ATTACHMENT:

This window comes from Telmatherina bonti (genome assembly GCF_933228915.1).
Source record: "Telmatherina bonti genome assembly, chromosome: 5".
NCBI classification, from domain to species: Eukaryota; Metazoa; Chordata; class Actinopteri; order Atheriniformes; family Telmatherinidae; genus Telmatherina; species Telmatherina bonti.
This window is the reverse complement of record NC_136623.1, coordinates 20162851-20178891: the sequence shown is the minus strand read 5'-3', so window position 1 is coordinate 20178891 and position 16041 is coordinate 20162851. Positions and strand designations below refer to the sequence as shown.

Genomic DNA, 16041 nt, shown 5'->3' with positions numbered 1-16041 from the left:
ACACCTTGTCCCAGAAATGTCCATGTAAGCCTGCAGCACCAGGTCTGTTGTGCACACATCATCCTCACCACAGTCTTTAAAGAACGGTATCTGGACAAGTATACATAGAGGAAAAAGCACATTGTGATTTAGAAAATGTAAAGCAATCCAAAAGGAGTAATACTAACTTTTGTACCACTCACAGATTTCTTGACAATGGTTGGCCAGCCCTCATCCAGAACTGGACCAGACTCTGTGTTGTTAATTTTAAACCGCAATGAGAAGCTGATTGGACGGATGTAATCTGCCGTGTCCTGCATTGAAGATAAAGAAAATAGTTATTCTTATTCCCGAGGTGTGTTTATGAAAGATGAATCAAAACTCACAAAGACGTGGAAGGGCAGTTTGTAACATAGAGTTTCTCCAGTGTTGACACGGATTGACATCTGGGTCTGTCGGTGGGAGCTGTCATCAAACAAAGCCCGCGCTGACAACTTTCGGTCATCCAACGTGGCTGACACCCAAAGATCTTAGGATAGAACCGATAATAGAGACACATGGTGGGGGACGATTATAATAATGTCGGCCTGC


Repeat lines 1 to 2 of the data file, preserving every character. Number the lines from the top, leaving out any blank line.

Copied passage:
This window comes from Telmatherina bonti (genome assembly GCF_933228915.1).
Source record: "Telmatherina bonti genome assembly, chromosome: 5".